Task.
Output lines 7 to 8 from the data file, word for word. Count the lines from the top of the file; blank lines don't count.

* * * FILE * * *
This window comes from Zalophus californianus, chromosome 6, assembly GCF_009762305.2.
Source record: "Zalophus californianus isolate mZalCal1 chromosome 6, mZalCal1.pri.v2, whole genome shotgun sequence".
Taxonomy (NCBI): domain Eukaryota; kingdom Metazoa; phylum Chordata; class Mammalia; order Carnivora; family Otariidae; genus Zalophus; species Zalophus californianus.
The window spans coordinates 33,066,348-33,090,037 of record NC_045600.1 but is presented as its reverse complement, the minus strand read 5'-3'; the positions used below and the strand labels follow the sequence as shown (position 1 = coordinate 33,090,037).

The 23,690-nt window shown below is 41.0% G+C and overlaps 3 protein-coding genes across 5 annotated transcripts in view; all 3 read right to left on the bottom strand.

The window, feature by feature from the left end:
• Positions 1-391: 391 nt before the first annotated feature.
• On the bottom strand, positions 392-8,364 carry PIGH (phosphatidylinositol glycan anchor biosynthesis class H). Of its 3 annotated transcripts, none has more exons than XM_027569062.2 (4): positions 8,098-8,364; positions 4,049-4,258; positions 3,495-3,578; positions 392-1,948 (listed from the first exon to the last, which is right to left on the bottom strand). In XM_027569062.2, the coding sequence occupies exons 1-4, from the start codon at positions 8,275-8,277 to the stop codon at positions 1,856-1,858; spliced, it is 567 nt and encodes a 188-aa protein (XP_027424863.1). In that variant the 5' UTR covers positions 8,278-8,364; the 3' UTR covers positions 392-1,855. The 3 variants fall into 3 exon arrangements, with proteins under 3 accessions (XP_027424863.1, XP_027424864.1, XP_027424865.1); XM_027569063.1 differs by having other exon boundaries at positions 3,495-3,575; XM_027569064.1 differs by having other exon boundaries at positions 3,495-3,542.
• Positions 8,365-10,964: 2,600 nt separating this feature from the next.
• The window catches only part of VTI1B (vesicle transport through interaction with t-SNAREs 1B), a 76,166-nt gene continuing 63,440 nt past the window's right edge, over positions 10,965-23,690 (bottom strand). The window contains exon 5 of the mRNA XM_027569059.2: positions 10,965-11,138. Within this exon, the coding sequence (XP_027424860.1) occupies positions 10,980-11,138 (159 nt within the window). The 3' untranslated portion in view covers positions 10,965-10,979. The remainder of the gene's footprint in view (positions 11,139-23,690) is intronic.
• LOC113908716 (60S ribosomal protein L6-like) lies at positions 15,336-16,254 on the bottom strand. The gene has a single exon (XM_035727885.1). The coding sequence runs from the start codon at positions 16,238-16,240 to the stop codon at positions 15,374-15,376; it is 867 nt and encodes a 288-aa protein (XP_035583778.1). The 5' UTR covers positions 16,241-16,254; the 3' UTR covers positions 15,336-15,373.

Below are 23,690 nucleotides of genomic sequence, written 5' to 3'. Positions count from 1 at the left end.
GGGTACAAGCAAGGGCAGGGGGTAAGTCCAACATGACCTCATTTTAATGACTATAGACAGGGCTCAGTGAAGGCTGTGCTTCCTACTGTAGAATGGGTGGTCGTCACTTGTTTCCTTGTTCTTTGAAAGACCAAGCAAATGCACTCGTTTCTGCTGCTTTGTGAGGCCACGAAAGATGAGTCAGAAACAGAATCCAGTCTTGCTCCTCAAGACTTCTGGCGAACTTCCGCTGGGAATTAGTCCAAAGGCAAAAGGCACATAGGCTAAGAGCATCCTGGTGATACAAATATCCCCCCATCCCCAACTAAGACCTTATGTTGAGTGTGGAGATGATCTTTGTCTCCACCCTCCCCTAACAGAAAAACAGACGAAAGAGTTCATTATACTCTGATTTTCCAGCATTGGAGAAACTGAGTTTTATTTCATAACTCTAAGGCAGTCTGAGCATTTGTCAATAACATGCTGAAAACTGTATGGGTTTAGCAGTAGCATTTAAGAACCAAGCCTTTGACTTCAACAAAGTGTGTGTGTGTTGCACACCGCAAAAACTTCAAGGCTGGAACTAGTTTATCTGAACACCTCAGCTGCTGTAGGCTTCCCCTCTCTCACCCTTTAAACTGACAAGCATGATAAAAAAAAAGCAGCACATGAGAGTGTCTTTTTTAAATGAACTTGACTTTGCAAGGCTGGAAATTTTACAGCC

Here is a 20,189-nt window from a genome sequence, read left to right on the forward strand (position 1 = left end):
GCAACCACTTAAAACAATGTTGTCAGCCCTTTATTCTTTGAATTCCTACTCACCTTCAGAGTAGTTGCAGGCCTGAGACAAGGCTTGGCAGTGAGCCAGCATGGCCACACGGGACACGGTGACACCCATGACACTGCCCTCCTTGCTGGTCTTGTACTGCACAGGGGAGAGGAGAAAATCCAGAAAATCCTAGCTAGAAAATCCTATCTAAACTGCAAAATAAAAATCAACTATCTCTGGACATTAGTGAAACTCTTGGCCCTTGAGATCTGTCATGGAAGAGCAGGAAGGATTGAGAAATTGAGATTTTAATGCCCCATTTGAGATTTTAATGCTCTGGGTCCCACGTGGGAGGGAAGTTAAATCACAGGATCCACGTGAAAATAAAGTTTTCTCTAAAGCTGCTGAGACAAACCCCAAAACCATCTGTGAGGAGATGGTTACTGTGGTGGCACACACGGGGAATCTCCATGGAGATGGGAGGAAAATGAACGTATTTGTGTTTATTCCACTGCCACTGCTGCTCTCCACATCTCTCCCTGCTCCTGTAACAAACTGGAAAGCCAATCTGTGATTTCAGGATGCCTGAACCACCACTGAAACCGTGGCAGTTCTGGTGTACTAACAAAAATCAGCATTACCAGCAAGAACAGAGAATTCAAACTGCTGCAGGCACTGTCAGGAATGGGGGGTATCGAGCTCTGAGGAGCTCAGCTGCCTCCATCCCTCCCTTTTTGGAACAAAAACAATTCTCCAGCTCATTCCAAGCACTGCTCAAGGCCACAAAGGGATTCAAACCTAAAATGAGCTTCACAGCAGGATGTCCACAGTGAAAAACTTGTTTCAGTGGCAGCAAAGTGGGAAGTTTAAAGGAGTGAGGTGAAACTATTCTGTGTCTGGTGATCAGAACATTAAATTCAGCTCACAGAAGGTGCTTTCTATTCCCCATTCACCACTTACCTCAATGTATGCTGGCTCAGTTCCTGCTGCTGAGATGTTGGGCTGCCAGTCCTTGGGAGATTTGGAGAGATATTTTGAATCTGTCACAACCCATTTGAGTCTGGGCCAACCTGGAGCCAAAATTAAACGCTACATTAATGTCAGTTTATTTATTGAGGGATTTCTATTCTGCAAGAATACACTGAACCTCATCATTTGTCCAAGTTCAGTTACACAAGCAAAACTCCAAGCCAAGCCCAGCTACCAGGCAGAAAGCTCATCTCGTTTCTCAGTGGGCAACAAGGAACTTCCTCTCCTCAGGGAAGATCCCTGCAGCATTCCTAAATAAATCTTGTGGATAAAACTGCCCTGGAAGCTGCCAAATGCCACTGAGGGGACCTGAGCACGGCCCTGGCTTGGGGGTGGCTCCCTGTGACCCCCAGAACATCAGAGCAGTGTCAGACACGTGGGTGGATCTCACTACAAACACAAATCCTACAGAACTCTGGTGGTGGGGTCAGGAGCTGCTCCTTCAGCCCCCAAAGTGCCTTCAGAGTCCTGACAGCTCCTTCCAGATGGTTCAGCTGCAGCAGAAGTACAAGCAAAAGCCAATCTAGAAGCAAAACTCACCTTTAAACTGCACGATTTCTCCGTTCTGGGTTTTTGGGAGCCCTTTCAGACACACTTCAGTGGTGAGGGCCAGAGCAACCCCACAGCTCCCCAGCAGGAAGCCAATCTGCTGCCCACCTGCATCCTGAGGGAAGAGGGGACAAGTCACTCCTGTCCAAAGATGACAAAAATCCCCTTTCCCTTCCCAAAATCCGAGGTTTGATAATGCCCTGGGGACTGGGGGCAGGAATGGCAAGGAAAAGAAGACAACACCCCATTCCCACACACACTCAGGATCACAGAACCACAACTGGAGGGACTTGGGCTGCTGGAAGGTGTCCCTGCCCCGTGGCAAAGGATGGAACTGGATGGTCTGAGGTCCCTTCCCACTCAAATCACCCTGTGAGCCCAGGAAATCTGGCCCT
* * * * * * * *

• Positions 1-391: 391 nt before the first annotated feature.
• On the bottom strand, positions 392-8,364 carry PIGH (phosphatidylinositol glycan anchor biosynthesis class H). Of its 3 annotated transcripts, none has more exons than XM_027569062.2 (4): positions 8,098-8,364; positions 4,049-4,258; positions 3,495-3,578; positions 392-1,948 (listed from the first exon to the last, which is right to left on the bottom strand). In XM_027569062.2, the coding sequence occupies exons 1-4, from the start codon at positions 8,275-8,277 to the stop codon at positions 1,856-1,858; spliced, it is 567 nt and encodes a 188-aa protein (XP_027424863.1). In that variant the 5' UTR covers positions 8,278-8,364; the 3' UTR covers positions 392-1,855. The 3 variants fall into 3 exon arrangements, with proteins under 3 accessions (XP_027424863.1, XP_027424864.1, XP_027424865.1); XM_027569063.1 differs by having other exon boundaries at positions 3,495-3,575; XM_027569064.1 differs by having other exon boundaries at positions 3,495-3,542.